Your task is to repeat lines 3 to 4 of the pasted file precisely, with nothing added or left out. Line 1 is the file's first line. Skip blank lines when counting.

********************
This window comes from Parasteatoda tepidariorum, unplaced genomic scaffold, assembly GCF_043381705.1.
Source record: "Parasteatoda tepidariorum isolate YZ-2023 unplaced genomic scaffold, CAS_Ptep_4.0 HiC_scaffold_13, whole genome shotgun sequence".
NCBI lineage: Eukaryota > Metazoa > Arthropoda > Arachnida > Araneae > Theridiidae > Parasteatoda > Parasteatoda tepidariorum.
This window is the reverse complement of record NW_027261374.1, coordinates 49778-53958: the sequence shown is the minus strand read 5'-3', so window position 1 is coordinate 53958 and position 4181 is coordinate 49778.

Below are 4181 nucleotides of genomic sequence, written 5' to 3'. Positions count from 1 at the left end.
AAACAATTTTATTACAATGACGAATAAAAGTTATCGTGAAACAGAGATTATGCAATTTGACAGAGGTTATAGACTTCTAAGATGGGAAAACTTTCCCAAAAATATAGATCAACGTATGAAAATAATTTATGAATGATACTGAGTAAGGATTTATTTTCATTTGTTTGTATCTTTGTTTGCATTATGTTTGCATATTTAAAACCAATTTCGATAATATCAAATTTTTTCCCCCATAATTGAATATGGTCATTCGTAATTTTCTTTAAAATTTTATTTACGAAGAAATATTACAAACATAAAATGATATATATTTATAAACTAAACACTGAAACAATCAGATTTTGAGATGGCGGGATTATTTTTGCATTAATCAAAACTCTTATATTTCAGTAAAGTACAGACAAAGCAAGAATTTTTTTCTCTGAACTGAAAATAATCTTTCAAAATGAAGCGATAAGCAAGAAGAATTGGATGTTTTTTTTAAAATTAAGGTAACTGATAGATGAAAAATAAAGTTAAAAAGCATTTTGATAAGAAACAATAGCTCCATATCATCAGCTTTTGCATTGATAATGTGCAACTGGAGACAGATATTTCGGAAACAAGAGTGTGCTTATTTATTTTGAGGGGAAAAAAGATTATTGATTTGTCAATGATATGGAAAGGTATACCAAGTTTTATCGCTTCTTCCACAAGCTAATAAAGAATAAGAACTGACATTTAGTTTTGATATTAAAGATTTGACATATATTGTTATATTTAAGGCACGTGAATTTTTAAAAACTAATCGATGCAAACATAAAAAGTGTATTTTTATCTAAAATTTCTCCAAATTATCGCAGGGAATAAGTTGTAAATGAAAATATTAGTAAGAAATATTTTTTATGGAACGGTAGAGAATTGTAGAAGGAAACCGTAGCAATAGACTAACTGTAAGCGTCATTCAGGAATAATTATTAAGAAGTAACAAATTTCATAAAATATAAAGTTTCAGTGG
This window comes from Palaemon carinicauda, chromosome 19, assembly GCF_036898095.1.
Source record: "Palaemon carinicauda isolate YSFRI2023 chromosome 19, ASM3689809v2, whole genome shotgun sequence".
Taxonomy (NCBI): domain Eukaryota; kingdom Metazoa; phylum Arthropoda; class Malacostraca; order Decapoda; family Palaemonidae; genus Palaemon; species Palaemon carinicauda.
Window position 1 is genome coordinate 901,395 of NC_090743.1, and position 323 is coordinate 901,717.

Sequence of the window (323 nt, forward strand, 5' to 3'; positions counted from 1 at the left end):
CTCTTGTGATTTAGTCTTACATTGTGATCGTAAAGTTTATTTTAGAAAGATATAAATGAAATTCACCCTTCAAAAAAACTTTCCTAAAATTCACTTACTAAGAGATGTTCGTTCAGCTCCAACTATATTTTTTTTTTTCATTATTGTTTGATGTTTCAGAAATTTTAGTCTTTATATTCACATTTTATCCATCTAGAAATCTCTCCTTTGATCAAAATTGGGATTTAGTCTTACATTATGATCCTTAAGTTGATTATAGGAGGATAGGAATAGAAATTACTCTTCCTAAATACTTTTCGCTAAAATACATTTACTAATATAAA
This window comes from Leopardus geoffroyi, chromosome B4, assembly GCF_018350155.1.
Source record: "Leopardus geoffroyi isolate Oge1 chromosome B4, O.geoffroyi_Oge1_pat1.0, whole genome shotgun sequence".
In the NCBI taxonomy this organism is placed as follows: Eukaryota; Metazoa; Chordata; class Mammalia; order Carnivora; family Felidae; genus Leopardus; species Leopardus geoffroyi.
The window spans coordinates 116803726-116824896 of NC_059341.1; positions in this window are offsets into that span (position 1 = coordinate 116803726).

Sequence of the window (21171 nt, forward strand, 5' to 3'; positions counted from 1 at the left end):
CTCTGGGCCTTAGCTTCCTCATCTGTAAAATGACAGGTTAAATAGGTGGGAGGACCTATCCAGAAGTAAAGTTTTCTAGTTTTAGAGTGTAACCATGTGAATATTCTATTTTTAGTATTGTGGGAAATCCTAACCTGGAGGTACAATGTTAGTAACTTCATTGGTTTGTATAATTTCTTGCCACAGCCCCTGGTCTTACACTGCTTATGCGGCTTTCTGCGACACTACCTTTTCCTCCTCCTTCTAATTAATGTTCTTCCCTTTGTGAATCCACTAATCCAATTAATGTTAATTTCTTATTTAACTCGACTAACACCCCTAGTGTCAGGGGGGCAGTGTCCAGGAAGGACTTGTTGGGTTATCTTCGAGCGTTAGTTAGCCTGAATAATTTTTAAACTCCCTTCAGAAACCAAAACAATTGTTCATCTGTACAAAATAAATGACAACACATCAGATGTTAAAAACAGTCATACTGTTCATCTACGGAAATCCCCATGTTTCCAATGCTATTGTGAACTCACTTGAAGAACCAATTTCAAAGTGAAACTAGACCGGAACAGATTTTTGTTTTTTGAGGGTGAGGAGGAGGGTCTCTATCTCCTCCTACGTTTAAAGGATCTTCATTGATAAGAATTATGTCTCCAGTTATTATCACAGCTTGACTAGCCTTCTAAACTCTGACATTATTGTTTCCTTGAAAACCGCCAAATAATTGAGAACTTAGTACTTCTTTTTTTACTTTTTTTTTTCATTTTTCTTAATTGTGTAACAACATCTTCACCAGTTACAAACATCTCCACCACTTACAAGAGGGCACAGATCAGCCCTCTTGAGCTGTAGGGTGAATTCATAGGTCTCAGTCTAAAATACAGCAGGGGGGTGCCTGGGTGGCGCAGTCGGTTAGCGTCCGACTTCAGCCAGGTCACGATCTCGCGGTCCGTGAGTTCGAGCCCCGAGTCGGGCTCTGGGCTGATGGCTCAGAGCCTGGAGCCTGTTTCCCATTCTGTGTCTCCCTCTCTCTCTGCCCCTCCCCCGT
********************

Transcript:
NCBI lineage: Eukaryota > Metazoa > Arthropoda > Arachnida > Araneae > Theridiidae > Parasteatoda > Parasteatoda tepidariorum.
This window is the reverse complement of record NW_027261374.1, coordinates 49778-53958: the sequence shown is the minus strand read 5'-3', so window position 1 is coordinate 53958 and position 4181 is coordinate 49778.